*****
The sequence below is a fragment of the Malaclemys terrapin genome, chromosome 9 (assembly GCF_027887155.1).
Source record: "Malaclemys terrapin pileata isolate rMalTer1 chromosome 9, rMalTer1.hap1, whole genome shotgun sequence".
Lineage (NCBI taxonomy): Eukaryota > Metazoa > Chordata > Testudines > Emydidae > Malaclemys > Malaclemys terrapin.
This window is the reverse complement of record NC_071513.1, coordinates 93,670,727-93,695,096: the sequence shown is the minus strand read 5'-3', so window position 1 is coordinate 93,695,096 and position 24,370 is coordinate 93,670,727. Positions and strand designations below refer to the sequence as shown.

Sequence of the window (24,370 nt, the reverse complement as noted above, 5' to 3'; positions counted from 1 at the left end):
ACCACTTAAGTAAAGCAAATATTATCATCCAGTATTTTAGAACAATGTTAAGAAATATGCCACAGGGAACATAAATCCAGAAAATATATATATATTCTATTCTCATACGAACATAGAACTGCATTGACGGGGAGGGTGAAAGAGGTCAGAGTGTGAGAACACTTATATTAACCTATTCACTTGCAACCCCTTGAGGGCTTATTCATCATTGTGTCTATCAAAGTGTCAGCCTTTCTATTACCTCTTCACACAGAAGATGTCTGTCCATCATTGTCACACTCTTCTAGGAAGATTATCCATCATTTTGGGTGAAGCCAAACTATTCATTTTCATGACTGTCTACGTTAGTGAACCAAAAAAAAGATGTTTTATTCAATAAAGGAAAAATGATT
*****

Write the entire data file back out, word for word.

The sequence below is a fragment of the Malaclemys terrapin genome, chromosome 9 (assembly GCF_027887155.1).
Source record: "Malaclemys terrapin pileata isolate rMalTer1 chromosome 9, rMalTer1.hap1, whole genome shotgun sequence".
Lineage (NCBI taxonomy): Eukaryota > Metazoa > Chordata > Testudines > Emydidae > Malaclemys > Malaclemys terrapin.
This window is the reverse complement of record NC_071513.1, coordinates 93,670,727-93,695,096: the sequence shown is the minus strand read 5'-3', so window position 1 is coordinate 93,695,096 and position 24,370 is coordinate 93,670,727. Positions and strand designations below refer to the sequence as shown.

Sequence of the window (24,370 nt, the reverse complement as noted above, 5' to 3'; positions counted from 1 at the left end):
ACCACTTAAGTAAAGCAAATATTATCATCCAGTATTTTAGAACAATGTTAAGAAATATGCCACAGGGAACATAAATCCAGAAAATATATATATATTCTATTCTCATACGAACATAGAACTGCATTGACGGGGAGGGTGAAAGAGGTCAGAGTGTGAGAACACTTATATTAACCTATTCACTTGCAACCCCTTGAGGGCTTATTCATCATTGTGTCTATCAAAGTGTCAGCCTTTCTATTACCTCTTCACACAGAAGATGTCTGTCCATCATTGTCACACTCTTCTAGGAAGATTATCCATCATTTTGGGTGAAGCCAAACTATTCATTTTCATGACTGTCTACGTTAGTGAACCAAAAAAAAGATGTTTTATTCAATAAAGGAAAAATGATT